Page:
Hormone Wars

A. Craig Copetas

  • Crazy Cock by Henry Miller
    HarperCollins, 202 pp, £14.99, March 1992, ISBN 0 00 223943 4
  • The Happiest Man Alive by Mary Dearborn
    HarperCollins, 368 pp, £18.50, July 1991, ISBN 0 00 215172 3

A few hours before the Washington Redskins consummately humiliated the Buffalo Bills in the 1992 Superbowl, I unfortunately asked a fellow American, an editor who has lived in Paris for ten years, to join a group of men and women for a beer, place a few bets, and watch the game with us live on Canal+. ‘Football is a most distasteful sport,’ sneered the American expatriate. ‘The game has no place in my life.’

I don’t know if Henry Miller was a football fan, but after reading his long-lost novel Crazy Cock, which was located by Miller scholar Mary Dearborn, together with Dearborn’s biography of the quintessential American writer in Paris, I suspect that a couple of Buds combined with his romantic streak would have made Miller take the Bills without any regard to the point spread. Miller, as both Crazy Cock and The Happiest Man Alive amply illustrate, never got sucked into the limbo of ‘those insufferable American idiots at the Dôme and Coupole’.

‘Henry’s gravelly voice let everyone immediately know that he was an American,’ George Whitman, the owner of the Shakespeare Bookshop in Paris, recently recalled.

He never turned into one of those phoney American artists around town. Henry was a native American first, although he considered American air-conditioning a nightmare. He never pal’d around with the literati. He walked the streets to learn French like an itinerant scholar and hung out with astrologers and real characters.

Henry used to come over to Sylvia Beach’s Shakespeare & Company in the middle of the night and wake us all up with bottles of wine. I think it was 1931 when Henry met another young expat writer by the name of Alfred Perles. Alfred was mowing the lawn at the American Golf and Country Club, and the expat members were putting out this horrible and pretentious literary magazine called the Booster. So Alfred told the club that he was a writer, and got Henry to help him re-do the Booster. The club members went crazy over Henry’s high jinks in the magazine.

Like many American writers in Paris before the advent of the computer, Miller landed his first Paris job as a proof-reader at the Herald Tribune, hoping for something better to come along and kick-start his career. For him it was the Booster. In a letter soliciting lifetime subscriptions for 500 francs each, he announced that the editors were planning to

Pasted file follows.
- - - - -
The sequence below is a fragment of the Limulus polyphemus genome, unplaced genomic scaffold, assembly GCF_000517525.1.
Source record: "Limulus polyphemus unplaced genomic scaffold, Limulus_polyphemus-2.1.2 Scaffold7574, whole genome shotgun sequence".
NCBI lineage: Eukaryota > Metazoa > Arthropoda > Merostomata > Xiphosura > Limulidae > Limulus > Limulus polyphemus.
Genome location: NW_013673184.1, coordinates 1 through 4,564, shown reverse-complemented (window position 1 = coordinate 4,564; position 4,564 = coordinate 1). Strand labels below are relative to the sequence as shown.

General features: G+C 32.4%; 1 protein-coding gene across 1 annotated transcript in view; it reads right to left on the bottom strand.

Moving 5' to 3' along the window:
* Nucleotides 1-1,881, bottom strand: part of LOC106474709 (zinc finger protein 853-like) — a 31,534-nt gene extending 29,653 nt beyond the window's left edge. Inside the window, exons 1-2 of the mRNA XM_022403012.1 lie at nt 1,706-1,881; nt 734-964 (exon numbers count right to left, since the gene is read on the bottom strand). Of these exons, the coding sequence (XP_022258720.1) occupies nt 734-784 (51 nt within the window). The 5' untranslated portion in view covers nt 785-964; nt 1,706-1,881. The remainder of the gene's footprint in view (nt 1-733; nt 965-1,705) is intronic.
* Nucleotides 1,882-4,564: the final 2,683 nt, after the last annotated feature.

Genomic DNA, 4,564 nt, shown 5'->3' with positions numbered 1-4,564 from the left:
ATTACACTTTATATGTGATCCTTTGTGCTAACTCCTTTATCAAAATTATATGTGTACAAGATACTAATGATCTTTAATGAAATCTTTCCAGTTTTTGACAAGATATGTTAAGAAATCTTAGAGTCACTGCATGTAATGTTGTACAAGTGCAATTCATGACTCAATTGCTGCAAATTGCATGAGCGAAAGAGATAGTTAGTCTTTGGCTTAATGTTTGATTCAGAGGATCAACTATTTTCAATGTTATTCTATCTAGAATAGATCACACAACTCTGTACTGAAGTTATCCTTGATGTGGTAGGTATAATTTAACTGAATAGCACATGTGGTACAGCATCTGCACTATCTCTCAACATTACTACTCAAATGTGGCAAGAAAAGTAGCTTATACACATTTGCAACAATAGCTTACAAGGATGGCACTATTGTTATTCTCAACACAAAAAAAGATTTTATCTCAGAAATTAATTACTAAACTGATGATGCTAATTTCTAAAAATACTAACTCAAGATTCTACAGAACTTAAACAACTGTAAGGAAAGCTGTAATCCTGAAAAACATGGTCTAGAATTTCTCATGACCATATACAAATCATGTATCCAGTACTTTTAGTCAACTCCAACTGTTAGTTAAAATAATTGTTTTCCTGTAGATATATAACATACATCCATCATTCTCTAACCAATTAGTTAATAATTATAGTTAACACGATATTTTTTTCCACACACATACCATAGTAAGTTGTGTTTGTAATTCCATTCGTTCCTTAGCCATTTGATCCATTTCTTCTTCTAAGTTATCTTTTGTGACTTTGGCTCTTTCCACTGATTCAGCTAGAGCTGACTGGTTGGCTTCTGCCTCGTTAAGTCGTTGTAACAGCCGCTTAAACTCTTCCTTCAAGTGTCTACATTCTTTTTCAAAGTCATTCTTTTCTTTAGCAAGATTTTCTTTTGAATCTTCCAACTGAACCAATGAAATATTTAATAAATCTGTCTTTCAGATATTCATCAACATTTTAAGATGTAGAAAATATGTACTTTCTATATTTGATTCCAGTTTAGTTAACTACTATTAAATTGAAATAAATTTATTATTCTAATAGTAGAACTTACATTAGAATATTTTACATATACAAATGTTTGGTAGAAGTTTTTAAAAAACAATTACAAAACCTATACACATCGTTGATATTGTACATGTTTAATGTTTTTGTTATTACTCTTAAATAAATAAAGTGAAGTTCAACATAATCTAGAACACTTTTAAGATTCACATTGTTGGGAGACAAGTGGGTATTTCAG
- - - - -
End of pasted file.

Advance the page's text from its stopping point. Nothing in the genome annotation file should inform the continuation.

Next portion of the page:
boost, baste and lambast when and wherever possible. Mostly we shall boost. We like to boost, and of course to begin with we are going to boost ourselves. In general we are for things. But in our own cute way. We will publish poems, essays, serious articles, witticisms, philosophy or metaphysics, travel and diary notes, fragments, unfinished novels, rejected manuscripts, and ... the ripe and cheesy things which have been lying in trunks for years.

And what a powerpacked masthead! Managing editor: Alfred Perles; society editor: Anais Nin; sports editor: Charles Nordon (aka Lawrence Durrell); butter news editor: Walter Lowenfels; department of metaphysics and metapsychosis: Michael Fraenkel; fashion editor: Earl of Selvage (aka Henry Miller); and Lawrence Durrell and William Saroyan as the literary editors. As Dearborn notes in a wonderful chapter on life at the Villa Seurat, Miller’s Paris address, ‘most of the editors were appointed without first being consulted: Saroyan, for example, claimed never to have met Miller in Paris. Though outwardly comical, Miller as fashion editor displayed his not inconsiderable knowledge about the subject, gleaned from his early years as a tailor’s son and his stint in Heinrich’s shop. Although he wore used clothes and corduroys in his Paris years, he maintained a keen appreciation for fine fabrics and an eye for a good cut.’

The American Golf and Country Club holds the distinction of being the first institution to spit and fume over Henry Miller, and Crazy Cock will certainly continue to enrage the puritan crowd that he once said would fish-eye him as ‘the lowest of the low when they see Cancer. Crazy Cock is the roughly written but interesting Greenwich Village story of the relationship between a young man, his wife and her lesbian lover. It was Miller’s third novel, and it’s full of the sexual pitch and youthful literary eagerness which start café brawls and outrage high school librarians. Of course, the sheer force of Miller’s language in Crazy Cock didn’t fare too well in New York, which is one of the reasons he came to Paris in March 1930, returning in 1940 to California and an existence Dearborn sadly and accurately describes as a ‘life in poverty as America’s most famous banned writer’.

As Erica Jong writes in her foreword to Crazy Cock,

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